E*Trade at a glance
What E*Trade is
E-Trade is one of the oldest online brokers, founded in 1982 and offering its services on the very first internet providers including America Online and Compuserve. The company has been focused on growth ever since, most recently through the $725 million acquisition of trader-oriented broker OptionsHouse at the end of 2016 in a bid to take its platform to the next level.
In many ways, the high-powered tools of OptionsHouse are exactly what E-Trade needed. Many of its tools are incredibly useful and accessible. However, it's still a bit outside industry norms on its standard pricing model, charging a bit more than its peers.
Still, with a very in-reach discount model available to traders and a large menu of commission-free ETFs, there are a few ways to keep your costs down. And even if you can't get under standard pricing, the broker's hands-on tools may be worth it to many investors.
If you're a buy-and-hold investor focused on funds then perhaps Ally isn't a great place for your money. But even rookie traders will like the low cost structure and the incentives that unlock once your portfolio and activity reaches a moderate level.
What E*Trade costs
E-Trade's standard pricing is a bit high, with stock trades starting at $6.95 and options pricing at $6.95 plus an additional $0.65 per contract.
However, with more than 200 ETFs, E-Trade does offer a robust suite of commission-free products that could bring your actual costs down. This is one of the highest counts of no-cost funds, and includes popular large-cap index funds from firms like iShares but also more tactical trading vehicles from ETF providers like Direxion and WisdomTree.
Roughly 4,400 no-load, no-transaction-fee mutual funds to complement that lineup should also appeal to the buy-and-hold crowd despite the higher base pricing than competitors.
It's also worth noting that there's a more competitive tier for active or wealthy traders that drops pricing to $4.95 for stocks and ETFs, and $4.95 plus $0.50 a contract for options. A minimum account balance of $250,000 is admittedly prohibitive, but the volume-based requirement is a minimum of 30 trades per quarter – or 10 a month. That's typically within reach for active traders.
What E*Trade offers
Even if you can't get your trades down to $4.95 per stock or fund transaction, which is increasingly the bar set by discount brokers online, don't feel E-Trade is just overcharging you.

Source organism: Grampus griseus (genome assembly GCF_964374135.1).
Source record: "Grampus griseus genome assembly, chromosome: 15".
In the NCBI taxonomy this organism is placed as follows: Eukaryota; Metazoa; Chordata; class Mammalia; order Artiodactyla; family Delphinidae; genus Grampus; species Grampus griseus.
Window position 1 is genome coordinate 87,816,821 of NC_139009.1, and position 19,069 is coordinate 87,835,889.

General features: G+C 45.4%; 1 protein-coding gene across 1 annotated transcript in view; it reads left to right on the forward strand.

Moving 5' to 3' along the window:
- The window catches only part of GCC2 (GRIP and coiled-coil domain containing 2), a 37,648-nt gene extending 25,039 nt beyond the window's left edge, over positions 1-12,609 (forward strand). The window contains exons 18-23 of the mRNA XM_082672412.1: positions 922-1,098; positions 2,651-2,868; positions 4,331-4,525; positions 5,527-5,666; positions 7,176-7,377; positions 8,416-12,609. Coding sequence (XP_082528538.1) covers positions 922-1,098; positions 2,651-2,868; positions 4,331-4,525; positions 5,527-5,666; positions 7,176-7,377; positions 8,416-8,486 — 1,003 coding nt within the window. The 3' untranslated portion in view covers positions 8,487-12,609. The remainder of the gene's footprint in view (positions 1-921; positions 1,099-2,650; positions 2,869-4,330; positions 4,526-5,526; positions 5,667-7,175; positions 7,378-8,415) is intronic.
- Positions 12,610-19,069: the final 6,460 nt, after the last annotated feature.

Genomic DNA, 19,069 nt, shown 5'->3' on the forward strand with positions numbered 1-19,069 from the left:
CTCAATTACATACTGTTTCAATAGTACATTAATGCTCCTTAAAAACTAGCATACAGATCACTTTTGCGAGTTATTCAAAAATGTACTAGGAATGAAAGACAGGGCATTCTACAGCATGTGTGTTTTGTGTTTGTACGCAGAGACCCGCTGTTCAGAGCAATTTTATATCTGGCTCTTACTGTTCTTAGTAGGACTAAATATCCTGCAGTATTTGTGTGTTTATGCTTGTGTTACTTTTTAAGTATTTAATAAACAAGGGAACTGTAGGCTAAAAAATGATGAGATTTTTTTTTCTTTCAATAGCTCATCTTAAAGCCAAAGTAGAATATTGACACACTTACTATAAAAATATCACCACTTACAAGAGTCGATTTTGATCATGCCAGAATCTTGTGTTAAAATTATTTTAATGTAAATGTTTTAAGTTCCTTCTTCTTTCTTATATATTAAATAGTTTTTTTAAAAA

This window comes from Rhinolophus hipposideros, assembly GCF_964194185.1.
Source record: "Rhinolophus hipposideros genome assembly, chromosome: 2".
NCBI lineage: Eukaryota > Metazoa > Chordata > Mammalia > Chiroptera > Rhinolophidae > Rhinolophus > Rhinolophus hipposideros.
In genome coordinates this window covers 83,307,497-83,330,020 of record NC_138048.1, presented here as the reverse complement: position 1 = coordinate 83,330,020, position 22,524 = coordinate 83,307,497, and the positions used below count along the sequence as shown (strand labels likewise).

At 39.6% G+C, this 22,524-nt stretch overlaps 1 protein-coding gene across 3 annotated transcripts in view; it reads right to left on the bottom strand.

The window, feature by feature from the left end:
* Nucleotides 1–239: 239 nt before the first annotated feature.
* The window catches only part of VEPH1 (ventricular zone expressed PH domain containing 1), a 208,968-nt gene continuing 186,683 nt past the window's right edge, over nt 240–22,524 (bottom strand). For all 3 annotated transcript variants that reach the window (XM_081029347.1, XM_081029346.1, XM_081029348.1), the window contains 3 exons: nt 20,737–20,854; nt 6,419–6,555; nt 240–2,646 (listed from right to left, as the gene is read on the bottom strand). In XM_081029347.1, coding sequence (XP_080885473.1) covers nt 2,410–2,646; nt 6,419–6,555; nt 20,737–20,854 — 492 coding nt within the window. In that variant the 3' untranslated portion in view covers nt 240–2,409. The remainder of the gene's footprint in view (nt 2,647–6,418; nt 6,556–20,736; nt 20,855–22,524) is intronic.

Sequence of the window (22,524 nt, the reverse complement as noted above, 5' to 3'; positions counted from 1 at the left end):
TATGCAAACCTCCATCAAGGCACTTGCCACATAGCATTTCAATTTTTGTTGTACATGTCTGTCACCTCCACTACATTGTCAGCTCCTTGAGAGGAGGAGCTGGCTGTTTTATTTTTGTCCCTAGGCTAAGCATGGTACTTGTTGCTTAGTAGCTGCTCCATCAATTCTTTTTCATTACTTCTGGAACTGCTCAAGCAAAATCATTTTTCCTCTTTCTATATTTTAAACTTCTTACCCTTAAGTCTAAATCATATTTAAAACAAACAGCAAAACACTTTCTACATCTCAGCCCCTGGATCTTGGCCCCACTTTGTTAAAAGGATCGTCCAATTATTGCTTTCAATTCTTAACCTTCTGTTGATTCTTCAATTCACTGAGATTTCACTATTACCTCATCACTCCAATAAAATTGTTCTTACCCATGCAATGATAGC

While some brokers have cut services to keep costs down, E-Trade is committed to using its fees to fund useful tools and research products that assist investors.
Some of these specific features worth noting include:
What E*Trade lacks
Of course, many traders don't need help discovering new ideas. They simply want quality research to give them confidence in the ideas they already have. In that respect, E-Trade doesn't offer the depth of experience that other brokers do, allowing you to dig deeply into third-party white papers or fundamental analysis with just a few clicks.
Similarly, sophisticated investors may not feel satisfied with some of the functionality that infringes on their workspace. While I appreciated many of the suggestions when charting a stock or exploring options trades, there were a handful of head-scratchers that simply were not helpful – and for the inexperienced, may simply turn into an over-complicated distraction.
It's also worth noting that despite a few top-notch offerings for options investors, a few irritations remain such as rather vanilla options chains that don't bother to prioritize in-the-money strike prices. Furthermore, for all the resources on E-Trade proper, there isn't an easy way to get between the OptionsHouse platform and the flagship portal despite roughly two years of shared ownership. This may make it a bit more challenging to those folks new to options.
To be clear, E-Trade offers a quality experience that straddles the world between a niche platform solely for traders and a lowbrow broker catering to the "set it and forget it" crowd. But pulling off such a Goldilocks approach that is not too intimidating but not too shallow is not without its difficulties.
E*Trade is best for...
E-Trade has some shortcomings, including a standard pricing that is a bit high and a few holes in tools. However, the platform seems to put a priority on practical trading experience by giving functional tools to place trades instead of just high-powered screeners for the pros and fluffy educational videos for the newbies.
That alone is a plus, but the ability to grow with E-Trade makes that an even more compelling proposition. With just 30 transactions a quarter, customers win a discount on your fees – and after veterans deploy its more sophisticated OptionsHouse charting platform, it's going to be hard not to spend time researching and trading.
If you're looking for rock-bottom prices or a more academic approach to investor education, E-Trade may feel like it comes up short. But for relatively new investors looking for a little bit of help as they earn practical experience, E-Trade is worth the moderately higher fee structure.